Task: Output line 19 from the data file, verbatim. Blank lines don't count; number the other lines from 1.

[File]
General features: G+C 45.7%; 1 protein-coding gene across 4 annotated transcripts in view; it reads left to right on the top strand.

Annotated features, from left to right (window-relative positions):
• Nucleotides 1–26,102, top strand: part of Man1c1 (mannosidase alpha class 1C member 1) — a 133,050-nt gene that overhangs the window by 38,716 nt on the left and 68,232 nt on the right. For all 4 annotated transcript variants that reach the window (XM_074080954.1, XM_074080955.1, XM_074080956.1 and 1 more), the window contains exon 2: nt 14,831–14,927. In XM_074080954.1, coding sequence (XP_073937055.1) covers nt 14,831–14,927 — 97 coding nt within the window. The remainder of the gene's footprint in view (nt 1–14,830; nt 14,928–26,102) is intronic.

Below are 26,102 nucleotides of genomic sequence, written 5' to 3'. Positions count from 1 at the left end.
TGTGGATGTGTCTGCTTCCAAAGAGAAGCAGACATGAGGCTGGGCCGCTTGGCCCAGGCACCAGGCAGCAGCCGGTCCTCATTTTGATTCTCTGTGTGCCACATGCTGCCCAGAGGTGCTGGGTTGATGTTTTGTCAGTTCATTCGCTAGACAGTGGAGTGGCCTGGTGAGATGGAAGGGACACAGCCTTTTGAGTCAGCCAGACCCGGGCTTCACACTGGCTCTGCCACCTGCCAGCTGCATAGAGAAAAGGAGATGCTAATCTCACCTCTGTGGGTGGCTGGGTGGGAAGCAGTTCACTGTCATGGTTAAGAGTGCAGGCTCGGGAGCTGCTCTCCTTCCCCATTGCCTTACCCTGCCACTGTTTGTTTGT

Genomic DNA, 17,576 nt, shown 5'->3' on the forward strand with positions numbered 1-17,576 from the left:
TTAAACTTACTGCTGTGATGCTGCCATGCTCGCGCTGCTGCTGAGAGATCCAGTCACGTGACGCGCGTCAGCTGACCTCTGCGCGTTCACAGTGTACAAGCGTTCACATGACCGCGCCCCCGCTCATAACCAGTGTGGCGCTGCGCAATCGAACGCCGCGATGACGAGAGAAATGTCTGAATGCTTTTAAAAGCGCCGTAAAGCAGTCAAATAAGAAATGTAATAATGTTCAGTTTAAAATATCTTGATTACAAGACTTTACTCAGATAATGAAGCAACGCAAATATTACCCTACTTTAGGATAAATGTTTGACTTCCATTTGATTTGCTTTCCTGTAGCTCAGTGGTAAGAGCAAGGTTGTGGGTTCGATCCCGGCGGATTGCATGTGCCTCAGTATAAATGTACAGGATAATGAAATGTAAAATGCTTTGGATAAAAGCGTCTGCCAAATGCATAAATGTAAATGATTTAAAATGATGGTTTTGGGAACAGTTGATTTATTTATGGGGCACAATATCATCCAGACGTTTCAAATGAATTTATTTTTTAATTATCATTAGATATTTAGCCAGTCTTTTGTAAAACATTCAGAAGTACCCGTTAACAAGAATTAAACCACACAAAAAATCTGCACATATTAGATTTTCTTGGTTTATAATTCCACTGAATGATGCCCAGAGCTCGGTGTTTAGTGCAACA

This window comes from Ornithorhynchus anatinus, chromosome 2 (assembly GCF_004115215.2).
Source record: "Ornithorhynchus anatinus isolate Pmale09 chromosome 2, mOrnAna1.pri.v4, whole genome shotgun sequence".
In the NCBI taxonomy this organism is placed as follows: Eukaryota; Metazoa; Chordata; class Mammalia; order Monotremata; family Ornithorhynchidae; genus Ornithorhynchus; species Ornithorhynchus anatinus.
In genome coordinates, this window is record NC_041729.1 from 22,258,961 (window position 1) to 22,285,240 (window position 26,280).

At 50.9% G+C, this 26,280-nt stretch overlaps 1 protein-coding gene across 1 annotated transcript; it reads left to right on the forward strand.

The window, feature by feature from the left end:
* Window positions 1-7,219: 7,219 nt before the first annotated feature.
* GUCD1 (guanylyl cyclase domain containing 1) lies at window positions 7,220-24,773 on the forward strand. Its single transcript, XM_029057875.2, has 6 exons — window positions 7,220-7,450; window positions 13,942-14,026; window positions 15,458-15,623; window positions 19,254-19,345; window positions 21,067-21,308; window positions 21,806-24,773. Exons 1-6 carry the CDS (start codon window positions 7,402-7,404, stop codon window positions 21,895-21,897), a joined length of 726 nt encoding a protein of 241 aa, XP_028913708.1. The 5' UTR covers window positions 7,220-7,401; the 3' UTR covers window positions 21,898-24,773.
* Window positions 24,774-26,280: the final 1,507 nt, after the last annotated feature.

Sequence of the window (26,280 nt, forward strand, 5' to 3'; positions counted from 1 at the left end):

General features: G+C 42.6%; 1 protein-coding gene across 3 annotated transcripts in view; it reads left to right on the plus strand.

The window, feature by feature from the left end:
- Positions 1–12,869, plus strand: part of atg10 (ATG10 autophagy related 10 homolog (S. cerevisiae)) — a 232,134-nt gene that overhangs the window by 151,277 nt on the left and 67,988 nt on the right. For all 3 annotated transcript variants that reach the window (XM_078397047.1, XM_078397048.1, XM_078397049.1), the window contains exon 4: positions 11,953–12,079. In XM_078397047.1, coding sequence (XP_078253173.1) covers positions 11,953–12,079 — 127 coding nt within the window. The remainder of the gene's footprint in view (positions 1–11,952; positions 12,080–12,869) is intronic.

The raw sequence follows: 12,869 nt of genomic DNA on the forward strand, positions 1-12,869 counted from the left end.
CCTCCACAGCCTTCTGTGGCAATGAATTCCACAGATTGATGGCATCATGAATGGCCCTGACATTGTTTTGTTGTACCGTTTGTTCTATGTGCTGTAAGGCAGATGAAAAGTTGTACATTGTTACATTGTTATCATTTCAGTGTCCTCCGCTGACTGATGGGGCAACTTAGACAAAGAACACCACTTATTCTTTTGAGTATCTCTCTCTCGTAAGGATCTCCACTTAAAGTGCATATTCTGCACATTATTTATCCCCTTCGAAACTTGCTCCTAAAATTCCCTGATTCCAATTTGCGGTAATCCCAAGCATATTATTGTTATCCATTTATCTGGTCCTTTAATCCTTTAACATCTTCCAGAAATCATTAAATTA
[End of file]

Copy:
The window, feature by feature from the left end: